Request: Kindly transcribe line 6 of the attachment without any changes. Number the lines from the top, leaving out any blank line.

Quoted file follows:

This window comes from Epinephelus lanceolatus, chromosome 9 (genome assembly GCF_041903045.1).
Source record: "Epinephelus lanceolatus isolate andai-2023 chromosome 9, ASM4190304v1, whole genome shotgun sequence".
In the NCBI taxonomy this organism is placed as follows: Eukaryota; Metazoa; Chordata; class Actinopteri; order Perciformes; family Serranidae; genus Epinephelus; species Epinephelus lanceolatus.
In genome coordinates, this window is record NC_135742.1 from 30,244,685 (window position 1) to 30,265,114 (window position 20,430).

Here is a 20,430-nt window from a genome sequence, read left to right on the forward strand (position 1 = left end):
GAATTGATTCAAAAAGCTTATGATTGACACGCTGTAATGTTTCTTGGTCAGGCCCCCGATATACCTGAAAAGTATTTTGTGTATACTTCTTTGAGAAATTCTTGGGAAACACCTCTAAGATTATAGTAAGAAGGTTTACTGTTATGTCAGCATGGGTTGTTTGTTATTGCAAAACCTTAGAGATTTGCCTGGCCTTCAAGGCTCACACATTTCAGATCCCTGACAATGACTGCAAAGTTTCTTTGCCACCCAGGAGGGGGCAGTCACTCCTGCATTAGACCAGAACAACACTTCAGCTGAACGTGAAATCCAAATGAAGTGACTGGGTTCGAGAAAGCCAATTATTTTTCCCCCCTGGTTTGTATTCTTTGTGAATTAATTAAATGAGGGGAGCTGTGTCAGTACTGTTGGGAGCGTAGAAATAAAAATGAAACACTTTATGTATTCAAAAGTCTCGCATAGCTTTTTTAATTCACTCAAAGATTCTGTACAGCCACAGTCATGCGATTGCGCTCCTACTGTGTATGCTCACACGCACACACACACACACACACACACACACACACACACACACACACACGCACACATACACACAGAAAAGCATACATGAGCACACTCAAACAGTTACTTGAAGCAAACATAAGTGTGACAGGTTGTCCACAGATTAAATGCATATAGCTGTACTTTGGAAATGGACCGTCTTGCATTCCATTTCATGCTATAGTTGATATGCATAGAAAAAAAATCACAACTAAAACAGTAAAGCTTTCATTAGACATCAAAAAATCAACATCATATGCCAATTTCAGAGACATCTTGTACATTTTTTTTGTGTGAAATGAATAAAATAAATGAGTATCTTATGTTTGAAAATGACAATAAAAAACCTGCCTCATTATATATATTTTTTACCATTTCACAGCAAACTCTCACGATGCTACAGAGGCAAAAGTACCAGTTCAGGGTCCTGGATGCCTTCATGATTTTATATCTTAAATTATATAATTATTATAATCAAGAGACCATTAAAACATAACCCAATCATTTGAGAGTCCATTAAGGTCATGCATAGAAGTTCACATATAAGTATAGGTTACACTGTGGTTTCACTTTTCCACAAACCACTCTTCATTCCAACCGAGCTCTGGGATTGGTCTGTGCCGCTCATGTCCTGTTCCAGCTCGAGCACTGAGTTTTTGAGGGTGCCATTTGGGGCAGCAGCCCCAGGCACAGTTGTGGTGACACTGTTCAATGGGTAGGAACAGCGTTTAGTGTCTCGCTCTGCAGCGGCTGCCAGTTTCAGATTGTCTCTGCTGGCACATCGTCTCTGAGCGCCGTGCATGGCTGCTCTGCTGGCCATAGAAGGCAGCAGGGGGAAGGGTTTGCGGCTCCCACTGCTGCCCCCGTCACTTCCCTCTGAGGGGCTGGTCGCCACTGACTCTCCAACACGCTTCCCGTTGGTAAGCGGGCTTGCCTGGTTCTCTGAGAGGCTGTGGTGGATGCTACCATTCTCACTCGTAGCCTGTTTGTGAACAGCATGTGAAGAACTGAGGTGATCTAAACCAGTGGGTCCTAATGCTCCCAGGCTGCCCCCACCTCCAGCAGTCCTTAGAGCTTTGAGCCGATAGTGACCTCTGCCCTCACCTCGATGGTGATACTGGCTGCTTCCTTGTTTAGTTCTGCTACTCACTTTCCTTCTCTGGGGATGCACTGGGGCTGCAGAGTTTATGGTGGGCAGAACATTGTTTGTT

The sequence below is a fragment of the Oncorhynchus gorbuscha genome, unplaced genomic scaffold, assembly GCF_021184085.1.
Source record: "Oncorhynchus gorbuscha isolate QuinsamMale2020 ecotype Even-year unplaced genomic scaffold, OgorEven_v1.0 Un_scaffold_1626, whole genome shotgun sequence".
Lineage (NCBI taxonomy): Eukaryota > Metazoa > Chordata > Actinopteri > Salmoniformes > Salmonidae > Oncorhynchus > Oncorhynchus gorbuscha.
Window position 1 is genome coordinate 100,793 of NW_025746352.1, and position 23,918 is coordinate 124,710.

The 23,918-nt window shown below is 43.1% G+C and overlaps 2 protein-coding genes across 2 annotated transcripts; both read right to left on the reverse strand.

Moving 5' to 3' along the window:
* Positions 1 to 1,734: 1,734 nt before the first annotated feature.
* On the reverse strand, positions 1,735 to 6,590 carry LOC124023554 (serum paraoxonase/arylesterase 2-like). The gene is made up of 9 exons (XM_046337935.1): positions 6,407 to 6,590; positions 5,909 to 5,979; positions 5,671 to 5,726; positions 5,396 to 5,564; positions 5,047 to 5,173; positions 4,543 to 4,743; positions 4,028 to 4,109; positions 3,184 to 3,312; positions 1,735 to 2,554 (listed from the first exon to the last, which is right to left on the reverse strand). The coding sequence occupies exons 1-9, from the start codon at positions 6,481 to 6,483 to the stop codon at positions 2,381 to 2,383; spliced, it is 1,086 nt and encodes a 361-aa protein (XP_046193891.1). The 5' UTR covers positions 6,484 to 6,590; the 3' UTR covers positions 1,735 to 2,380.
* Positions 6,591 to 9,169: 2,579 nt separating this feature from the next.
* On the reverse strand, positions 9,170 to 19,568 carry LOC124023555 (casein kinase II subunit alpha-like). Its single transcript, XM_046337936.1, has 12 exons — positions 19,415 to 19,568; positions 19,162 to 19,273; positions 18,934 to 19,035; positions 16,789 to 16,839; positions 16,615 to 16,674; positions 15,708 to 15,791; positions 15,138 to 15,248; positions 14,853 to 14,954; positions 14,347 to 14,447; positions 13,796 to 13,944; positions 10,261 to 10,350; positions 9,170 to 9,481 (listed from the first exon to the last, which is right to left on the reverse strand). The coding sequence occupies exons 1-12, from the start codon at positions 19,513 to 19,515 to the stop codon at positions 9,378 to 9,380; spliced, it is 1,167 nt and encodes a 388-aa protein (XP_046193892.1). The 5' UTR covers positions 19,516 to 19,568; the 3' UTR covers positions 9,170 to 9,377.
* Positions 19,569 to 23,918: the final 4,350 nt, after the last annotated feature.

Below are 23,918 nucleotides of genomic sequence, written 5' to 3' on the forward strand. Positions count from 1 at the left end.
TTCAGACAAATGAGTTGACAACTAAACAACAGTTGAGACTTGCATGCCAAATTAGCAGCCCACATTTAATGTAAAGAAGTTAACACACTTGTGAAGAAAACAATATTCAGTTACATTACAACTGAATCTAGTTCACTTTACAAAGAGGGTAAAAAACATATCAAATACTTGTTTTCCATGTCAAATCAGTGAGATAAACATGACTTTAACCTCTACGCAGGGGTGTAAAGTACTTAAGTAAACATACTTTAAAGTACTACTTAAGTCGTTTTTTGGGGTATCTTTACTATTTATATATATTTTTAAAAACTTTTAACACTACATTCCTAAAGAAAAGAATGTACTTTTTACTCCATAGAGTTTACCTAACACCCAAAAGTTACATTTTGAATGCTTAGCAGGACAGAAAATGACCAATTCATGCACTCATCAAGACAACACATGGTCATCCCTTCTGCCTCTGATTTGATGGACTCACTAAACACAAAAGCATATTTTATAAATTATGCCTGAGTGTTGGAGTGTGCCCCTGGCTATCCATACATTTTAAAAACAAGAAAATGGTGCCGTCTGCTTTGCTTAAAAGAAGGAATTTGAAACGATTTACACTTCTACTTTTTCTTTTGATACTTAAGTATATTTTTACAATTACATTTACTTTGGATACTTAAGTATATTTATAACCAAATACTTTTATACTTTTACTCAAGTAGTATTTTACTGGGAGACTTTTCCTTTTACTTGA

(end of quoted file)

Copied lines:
GAATTGATTCAAAAAGCTTATGATTGACACGCTGTAATGTTTCTTGGTCAGGCCCCCGATATACCTGAAAAGTATTTTGTGTATACTTCTTTGAGAAATTCTTGGGAAACACCTCTAAGATTATAGTAAGAAGGTTTACTGTTATGTCAGCATGGGTTGTTTGTTATTGCAAAACCTTAGAGATTTGCCTGGCCTTCAAGGCTCACACATTTCAGATCCCTGACAATGACTGCAAAGTTTCTTTGCCACCCAGGAGGGGGCAGTCACTCCTGCATTAGACCAGAACAACACTTCAGCTGAACGTGAAATCCAAATGAAGTGACTGGGTTCGAGAAAGCCAATTATTTTTCCCCCCTGGTTTGTATTCTTTGTGAATTAATTAAATGAGGGGAGCTGTGTCAGTACTGTTGGGAGCGTAGAAATAAAAATGAAACACTTTATGTATTCAAAAGTCTCGCATAGCTTTTTTAATTCACTCAAAGATTCTGTACAGCCACAGTCATGCGATTGCGCTCCTACTGTGTATGCTCACACGCACACACACACACACACACACACACACACACACACACACACACACGCACACATACACACAGAAAAGCATACATGAGCACACTCAAACAGTTACTTGAAGCAAACATAAGTGTGACAGGTTGTCCACAGATTAAATGCATATAGCTGTACTTTGGAAATGGACCGTCTTGCATTCCATTTCATGCTATAGTTGATATGCATAGAAAAAAAATCACAACTAAAACAGTAAAGCTTTCATTAGACATCAAAAAATCAACATCATATGCCAATTTCAGAGACATCTTGTACATTTTTTTTGTGTGAAATGAATAAAATAAATGAGTATCTTATGTTTGAAAATGACAATAAAAAACCTGCCTCATTATATATATTTTTTACCATTTCACAGCAAACTCTCACGATGCTACAGAGGCAAAAGTACCAGTTCAGGGTCCTGGATGCCTTCATGATTTTATATCTTAAATTATATAATTATTATAATCAAGAGACCATTAAAACATAACCCAATCATTTGAGAGTCCATTAAGGTCATGCATAGAAGTTCACATATAAGTATAGGTTACACTGTGGTTTCACTTTTCCACAAACCACTCTTCATTCCAACCGAGCTCTGGGATTGGTCTGTGCCGCTCATGTCCTGTTCCAGCTCGAGCACTGAGTTTTTGAGGGTGCCATTTGGGGCAGCAGCCCCAGGCACAGTTGTGGTGACACTGTTCAATGGGTAGGAACAGCGTTTAGTGTCTCGCTCTGCAGCGGCTGCCAGTTTCAGATTGTCTCTGCTGGCACATCGTCTCTGAGCGCCGTGCATGGCTGCTCTGCTGGCCATAGAAGGCAGCAGGGGGAAGGGTTTGCGGCTCCCACTGCTGCCCCCGTCACTTCCCTCTGAGGGGCTGGTCGCCACTGACTCTCCAACACGCTTCCCGTTGGTAAGCGGGCTTGCCTGGTTCTCTGAGAGGCTGTGGTGGATGCTACCATTCTCACTCGTAGCCTGTTTGTGAACAGCATGTGAAGAACTGAGGTGATCTAAACCAGTGGGTCCTAATGCTCCCAGGCTGCCCCCACCTCCAGCAGTCCTTAGAGCTTTGAGCCGATAGTGACCTCTGCCCTCACCTCGATGGTGATACTGGCTGCTTCCTTGTTTAGTTCTGCTACTCACTTTCCTTCTCTGGGGATGCACTGGGGCTGCAGAGTTTATGGTGGGCAGAACATTGTTTGTT